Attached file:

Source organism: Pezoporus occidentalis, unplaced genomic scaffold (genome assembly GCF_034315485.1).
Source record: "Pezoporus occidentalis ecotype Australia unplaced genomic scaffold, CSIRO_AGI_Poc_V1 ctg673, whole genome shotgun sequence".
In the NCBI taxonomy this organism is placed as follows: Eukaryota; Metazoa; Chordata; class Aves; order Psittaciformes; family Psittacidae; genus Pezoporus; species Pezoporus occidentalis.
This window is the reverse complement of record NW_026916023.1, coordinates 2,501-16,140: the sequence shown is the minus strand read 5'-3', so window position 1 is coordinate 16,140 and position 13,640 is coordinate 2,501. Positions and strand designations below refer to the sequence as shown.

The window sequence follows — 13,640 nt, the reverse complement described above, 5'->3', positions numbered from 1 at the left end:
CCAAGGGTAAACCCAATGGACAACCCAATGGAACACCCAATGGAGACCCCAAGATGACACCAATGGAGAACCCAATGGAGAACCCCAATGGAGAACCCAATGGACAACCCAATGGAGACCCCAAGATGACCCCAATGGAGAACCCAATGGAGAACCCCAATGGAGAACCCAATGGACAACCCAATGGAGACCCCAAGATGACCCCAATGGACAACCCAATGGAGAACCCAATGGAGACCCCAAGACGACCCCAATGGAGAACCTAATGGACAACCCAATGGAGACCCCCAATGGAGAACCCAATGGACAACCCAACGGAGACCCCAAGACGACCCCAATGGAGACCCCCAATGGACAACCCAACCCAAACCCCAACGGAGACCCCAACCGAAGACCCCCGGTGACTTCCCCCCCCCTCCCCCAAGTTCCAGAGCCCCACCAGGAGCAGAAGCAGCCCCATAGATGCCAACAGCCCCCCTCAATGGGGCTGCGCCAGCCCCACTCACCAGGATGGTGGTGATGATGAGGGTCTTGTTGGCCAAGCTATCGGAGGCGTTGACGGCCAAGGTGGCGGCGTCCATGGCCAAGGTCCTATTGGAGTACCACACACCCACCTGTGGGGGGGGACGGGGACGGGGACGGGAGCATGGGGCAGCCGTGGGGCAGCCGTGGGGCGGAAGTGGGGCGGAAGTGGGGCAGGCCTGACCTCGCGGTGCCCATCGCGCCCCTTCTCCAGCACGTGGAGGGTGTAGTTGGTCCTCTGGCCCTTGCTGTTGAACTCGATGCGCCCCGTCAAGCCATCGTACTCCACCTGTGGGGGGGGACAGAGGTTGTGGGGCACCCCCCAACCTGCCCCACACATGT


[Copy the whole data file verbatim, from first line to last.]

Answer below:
Source organism: Pezoporus occidentalis, unplaced genomic scaffold (genome assembly GCF_034315485.1).
Source record: "Pezoporus occidentalis ecotype Australia unplaced genomic scaffold, CSIRO_AGI_Poc_V1 ctg673, whole genome shotgun sequence".
In the NCBI taxonomy this organism is placed as follows: Eukaryota; Metazoa; Chordata; class Aves; order Psittaciformes; family Psittacidae; genus Pezoporus; species Pezoporus occidentalis.
This window is the reverse complement of record NW_026916023.1, coordinates 2,501-16,140: the sequence shown is the minus strand read 5'-3', so window position 1 is coordinate 16,140 and position 13,640 is coordinate 2,501. Positions and strand designations below refer to the sequence as shown.

The window sequence follows — 13,640 nt, the reverse complement described above, 5'->3', positions numbered from 1 at the left end:
CCAAGGGTAAACCCAATGGACAACCCAATGGAACACCCAATGGAGACCCCAAGATGACACCAATGGAGAACCCAATGGAGAACCCCAATGGAGAACCCAATGGACAACCCAATGGAGACCCCAAGATGACCCCAATGGAGAACCCAATGGAGAACCCCAATGGAGAACCCAATGGACAACCCAATGGAGACCCCAAGATGACCCCAATGGACAACCCAATGGAGAACCCAATGGAGACCCCAAGACGACCCCAATGGAGAACCTAATGGACAACCCAATGGAGACCCCCAATGGAGAACCCAATGGACAACCCAACGGAGACCCCAAGACGACCCCAATGGAGACCCCCAATGGACAACCCAACCCAAACCCCAACGGAGACCCCAACCGAAGACCCCCGGTGACTTCCCCCCCCCTCCCCCAAGTTCCAGAGCCCCACCAGGAGCAGAAGCAGCCCCATAGATGCCAACAGCCCCCCTCAATGGGGCTGCGCCAGCCCCACTCACCAGGATGGTGGTGATGATGAGGGTCTTGTTGGCCAAGCTATCGGAGGCGTTGACGGCCAAGGTGGCGGCGTCCATGGCCAAGGTCCTATTGGAGTACCACACACCCACCTGTGGGGGGGGACGGGGACGGGGACGGGAGCATGGGGCAGCCGTGGGGCAGCCGTGGGGCGGAAGTGGGGCGGAAGTGGGGCAGGCCTGACCTCGCGGTGCCCATCGCGCCCCTTCTCCAGCACGTGGAGGGTGTAGTTGGTCCTCTGGCCCTTGCTGTTGAACTCGATGCGCCCCGTCAAGCCATCGTACTCCACCTGTGGGGGGGGACAGAGGTTGTGGGGCACCCCCCAACCTGCCCCACACATGT